We have the following scenario -

  • 2 Load balancers serving traffic from multiple web servers
  • We have installed SSL certificate with private key on the web servers

Now, my question is, if we need to renew the same certificate on load balancers, do I need to -

  1. Only install the certificate (.cer/.der) on the load balancer

  2. Install the certificate with private key on the load balancer

I am surprised when one of my colleague told me to do step 2. Why should I need to have the private key on the LB, when we already have that installed on the backend server?

  • 1
    Are you using some flavor of SSL offloading? If you do, do you use re-encryption or do you terminate the tunnel at the LB?
    – John Wu
    May 23, 2018 at 2:43
  • Great question! I will have to check this with the networking team. May 23, 2018 at 2:54
  • It was confirmed by networking team that the SSL termination is happening at load balancer. So it makes sense to have private key on the LB. So, in that case, will the LB create another tunnel to the webserver? May 23, 2018 at 4:28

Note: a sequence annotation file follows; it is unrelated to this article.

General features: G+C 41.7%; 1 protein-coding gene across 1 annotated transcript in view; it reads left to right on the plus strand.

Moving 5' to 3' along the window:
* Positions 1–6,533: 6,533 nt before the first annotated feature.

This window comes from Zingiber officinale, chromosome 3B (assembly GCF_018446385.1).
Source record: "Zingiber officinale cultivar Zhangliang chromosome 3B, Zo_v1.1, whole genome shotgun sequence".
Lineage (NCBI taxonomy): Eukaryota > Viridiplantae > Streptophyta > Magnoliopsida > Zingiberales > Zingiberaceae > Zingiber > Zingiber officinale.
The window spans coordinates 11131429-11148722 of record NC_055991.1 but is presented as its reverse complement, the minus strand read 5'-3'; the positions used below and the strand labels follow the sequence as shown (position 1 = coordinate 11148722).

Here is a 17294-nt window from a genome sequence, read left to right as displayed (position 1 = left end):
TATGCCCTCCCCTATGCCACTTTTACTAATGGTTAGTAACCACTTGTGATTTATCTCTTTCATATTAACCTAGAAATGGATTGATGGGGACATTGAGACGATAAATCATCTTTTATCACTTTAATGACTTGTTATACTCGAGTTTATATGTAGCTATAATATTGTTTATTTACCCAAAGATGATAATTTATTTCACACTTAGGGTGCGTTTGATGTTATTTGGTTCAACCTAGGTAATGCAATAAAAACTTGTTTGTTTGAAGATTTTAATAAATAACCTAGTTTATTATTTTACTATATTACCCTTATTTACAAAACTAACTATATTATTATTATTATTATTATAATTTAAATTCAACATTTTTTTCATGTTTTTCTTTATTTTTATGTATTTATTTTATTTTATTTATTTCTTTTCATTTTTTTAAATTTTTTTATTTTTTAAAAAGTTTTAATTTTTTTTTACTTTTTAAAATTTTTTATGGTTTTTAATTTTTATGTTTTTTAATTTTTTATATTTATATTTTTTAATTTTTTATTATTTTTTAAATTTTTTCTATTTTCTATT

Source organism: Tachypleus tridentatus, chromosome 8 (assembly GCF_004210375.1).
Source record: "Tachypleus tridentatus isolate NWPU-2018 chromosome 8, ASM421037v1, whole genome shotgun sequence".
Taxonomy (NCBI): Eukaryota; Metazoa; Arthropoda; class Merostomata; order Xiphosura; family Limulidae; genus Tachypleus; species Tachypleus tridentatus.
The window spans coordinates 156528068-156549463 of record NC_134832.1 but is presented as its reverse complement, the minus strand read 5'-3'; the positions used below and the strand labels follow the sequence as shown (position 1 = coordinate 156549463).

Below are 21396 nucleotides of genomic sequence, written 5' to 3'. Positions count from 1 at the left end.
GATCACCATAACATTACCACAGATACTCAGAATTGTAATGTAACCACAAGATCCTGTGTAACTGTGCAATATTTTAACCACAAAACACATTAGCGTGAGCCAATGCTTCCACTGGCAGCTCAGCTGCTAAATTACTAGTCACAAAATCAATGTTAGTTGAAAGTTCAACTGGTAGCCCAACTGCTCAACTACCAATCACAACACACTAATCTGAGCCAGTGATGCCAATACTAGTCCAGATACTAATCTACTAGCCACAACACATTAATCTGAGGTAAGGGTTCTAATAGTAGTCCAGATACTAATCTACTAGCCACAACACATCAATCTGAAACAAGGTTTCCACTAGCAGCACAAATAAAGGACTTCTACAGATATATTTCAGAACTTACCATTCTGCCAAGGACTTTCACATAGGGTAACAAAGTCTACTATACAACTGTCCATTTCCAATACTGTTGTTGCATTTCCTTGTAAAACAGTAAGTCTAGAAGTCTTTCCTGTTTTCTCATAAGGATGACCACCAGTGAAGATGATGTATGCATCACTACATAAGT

• 1
    Depends how you have it set up, but if your engineer said it is “terminated” at the LB then it may be in the clear from the LB to the web. In which case you might not need the cert on the web at all (although it doesn’t hurt anything).
    – John Wu
    May 23, 2018 at 4:46

1 Answer 1


Either you need to install both certificate and private key at the load balancer or none of these.

You need to install both if the load balancer should also to terminate the SSL connection. Such termination is for example done for performance reasons in which case the SSL connection is terminated at the load balancer and forwarded as plain to the final server. Given that you've installed certificate and key at the final server (which would not be needed if it gets only the plain traffic) this is probably not the case in your situation. But it might also be needed for the load balancer to make decision based on the application content, for example to make sure that all traffic with the same cookie always ends up at the same server. In this case the server needs to terminate the SSL traffic too in order to get access to the content and then might talk to the final server either in plain or re-encrypt the traffic using a new SSL connection.

If the load balancer is instead just balancing the traffic based on layer 3/4 information (i.e. source IP+port, destination IP+port) or if it balances based on the server_name extension (SNI) in the ClientHello of the TLS handshake then it does not need to decrypt the traffic which means that it needs neither the certificate nor the private key.

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